To examine the association between air pollution and diabetes prevalence in the United States, 2002 to 2008.
Annual average particulate matter (PM2.5) and ozone concentrations were calculated using daily county-level data from the CDC's Tracking Network. Individual-level outcome and covariate data were obtained from the Centers for Disease Control and Prevention (CDC) Behavioral Risk Factor Surveillance System for 862,519 individuals. We used Poisson regression analyses to examine associations between each air pollutant (per 10-unit increase) with diabetes, including regional sub-analyses. Analyses were adjusted for year, age, sex, race, ethnicity, education, income, smoking status, body mass index, exercise, and asthma.
Positive associations between each pollutant and diabetes were found (PM2.5: prevalence ratio [PR] = 1.10; 95% confidence interval [CI] = 1.03, 1.17; ozone: PR = 1.06; 95% CI = 1.03, 1.09). There was limited evidence of effect modification by region.
Interventions to reduce ambient air pollution may help alleviate the diabetes burden in the US.
Department of Epidemiology Human Genetics and Environmental Sciences, UTHealth School of Public Health in San Antonio, San Antonio (Ms Hernandez, Dr Gimeno Ruiz de Porras, Dr Whitworth); Southwest Center for Occupational and Environmental Health (SWCOEH) (Dr Gimeno Ruiz de Porras, Dr Whitworth); Center for Research in Occupational Health (CISAL), Universitat Pompeu Fabra, Barcelona (Dr Gimeno Ruiz de Porras); Centro de Investigacion Biomedica en Red de Epidemiologia y Salud Publica (CIBERESP) (Dr Gimeno Ruiz de Porras), Spain; Department of Management, Policy and Community Health (Dr Marko); Institute for Health Policy, UTHealth School of Public Health (Dr Marko), Houston, Texas.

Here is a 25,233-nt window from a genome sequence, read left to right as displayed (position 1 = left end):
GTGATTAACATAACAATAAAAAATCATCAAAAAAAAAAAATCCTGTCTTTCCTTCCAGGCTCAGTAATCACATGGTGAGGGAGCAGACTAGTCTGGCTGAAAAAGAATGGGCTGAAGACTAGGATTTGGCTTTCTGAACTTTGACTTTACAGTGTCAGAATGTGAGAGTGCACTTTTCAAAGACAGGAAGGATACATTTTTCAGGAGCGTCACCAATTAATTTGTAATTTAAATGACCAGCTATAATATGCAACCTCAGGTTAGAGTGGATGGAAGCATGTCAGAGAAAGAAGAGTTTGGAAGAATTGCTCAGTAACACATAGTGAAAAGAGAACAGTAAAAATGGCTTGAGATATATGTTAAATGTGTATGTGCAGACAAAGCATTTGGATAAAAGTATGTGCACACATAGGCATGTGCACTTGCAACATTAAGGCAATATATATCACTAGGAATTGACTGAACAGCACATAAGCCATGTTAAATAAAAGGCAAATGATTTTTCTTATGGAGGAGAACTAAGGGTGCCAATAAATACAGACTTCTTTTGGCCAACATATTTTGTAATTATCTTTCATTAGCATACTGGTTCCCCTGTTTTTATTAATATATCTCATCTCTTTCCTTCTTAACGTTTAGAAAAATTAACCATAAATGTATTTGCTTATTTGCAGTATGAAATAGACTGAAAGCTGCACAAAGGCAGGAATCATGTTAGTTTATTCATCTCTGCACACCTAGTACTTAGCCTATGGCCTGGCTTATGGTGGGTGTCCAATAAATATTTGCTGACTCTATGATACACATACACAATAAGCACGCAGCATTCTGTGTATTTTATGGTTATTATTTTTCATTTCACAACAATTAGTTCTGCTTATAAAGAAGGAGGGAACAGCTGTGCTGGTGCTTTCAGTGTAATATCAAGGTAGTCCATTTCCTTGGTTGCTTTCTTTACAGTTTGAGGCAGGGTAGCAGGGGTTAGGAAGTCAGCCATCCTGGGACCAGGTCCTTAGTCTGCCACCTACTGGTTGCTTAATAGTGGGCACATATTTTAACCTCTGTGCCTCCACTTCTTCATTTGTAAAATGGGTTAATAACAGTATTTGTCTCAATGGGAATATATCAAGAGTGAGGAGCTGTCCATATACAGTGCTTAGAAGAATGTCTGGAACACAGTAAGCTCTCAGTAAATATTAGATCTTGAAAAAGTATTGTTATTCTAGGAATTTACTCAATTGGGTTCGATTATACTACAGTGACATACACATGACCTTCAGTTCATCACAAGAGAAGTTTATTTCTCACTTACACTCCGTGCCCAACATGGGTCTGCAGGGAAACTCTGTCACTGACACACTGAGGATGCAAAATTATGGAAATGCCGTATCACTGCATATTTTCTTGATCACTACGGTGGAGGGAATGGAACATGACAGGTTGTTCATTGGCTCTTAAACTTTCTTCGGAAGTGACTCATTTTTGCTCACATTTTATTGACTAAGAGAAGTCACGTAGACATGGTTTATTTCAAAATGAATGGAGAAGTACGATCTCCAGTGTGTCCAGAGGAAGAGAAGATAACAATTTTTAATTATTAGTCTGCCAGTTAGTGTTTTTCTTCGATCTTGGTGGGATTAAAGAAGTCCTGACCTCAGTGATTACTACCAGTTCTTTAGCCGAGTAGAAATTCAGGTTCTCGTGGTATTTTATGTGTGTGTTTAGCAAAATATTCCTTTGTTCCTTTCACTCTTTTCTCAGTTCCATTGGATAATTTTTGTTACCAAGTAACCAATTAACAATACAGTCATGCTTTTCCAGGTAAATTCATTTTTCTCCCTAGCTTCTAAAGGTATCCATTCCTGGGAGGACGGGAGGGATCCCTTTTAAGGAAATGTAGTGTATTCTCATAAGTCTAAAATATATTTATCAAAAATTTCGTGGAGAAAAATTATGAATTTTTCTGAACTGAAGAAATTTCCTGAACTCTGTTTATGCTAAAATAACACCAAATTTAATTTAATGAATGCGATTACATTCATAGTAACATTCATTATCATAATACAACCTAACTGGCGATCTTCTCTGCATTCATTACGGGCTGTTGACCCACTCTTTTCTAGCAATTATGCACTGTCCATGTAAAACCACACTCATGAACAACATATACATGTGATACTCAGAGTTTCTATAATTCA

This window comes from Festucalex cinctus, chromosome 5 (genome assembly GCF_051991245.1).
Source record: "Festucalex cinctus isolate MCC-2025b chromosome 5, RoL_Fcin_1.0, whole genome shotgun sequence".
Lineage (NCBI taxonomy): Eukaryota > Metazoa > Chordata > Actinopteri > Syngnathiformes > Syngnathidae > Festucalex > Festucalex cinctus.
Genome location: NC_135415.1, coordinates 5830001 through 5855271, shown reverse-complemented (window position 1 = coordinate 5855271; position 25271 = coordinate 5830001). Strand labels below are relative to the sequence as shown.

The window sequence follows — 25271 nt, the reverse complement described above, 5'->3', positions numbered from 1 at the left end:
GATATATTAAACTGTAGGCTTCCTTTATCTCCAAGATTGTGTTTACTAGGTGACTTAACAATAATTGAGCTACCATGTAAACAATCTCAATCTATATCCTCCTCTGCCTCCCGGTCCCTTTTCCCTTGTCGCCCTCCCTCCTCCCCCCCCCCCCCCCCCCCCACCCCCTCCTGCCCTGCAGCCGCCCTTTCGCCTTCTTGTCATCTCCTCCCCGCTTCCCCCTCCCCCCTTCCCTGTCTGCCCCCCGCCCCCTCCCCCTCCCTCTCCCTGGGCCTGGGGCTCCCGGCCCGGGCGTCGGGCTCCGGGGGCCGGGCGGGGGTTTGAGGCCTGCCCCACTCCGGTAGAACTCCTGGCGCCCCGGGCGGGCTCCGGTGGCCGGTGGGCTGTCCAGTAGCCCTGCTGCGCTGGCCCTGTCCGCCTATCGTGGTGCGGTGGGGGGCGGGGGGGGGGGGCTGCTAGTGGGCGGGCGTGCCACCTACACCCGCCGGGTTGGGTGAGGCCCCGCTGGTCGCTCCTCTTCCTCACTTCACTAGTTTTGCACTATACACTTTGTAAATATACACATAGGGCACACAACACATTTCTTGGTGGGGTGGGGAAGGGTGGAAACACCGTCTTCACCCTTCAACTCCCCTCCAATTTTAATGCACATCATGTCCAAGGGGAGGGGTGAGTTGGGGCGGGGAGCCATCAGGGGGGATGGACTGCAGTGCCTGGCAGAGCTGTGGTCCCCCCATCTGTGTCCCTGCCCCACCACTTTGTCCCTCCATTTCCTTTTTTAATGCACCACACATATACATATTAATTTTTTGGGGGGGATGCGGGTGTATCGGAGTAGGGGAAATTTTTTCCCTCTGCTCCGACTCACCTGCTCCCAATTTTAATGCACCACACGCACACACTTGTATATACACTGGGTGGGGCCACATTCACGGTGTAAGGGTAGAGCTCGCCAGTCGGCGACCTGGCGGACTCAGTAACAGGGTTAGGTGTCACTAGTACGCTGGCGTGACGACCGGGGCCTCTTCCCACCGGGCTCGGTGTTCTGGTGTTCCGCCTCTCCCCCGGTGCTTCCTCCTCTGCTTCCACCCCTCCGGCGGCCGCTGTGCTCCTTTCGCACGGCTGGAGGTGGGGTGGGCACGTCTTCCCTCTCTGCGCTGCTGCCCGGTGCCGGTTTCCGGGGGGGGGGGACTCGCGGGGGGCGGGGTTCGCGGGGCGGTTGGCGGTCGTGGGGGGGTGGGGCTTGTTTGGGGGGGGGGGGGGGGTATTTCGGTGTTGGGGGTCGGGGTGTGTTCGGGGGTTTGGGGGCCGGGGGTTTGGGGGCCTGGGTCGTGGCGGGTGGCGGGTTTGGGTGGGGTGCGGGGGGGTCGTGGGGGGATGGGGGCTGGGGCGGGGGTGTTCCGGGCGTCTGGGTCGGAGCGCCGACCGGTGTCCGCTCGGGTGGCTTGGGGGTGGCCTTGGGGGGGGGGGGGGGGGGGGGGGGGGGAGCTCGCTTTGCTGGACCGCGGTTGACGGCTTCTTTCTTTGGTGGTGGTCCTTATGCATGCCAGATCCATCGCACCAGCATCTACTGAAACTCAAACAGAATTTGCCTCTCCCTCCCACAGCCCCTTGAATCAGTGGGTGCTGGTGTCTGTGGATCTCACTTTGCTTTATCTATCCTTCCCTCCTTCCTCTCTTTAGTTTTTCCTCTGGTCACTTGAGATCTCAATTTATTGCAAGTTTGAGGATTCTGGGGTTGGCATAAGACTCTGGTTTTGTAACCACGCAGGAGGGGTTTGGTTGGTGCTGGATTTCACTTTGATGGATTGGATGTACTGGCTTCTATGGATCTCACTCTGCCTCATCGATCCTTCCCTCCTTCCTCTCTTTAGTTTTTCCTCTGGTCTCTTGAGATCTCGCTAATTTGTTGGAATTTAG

Address correspondence to: Ashley M. Hernandez, MSPH, Division of Environmental Health Sciences, University of Minnesota School of Public Health, Mayo Memorial Building MMC807, 420 Delaware Street S.E., Minneapolis, MN 55455 (email@example.com).
Funding: This research did not receive any specific grant from funding agencies in the public, commercial, or not-for-profit sectors.
Drs David Gimeno Ruiz de Porras and Kristina Whitworth were partially supported by a Centers for Disease Control and Prevention/National Institute for Occupational Safety and Health (CDC/NIOSH) Education and Research Center Grant No. 5T42OH008421 to the SWCOEH.
Authors Hernandez, Gimeno Ruiz de Porras, Marko, and Whitworth have no relationships/conditions/circumstances that present potential conflict of interest.
The JOEM editorial board and planners have no financial interest related to this research.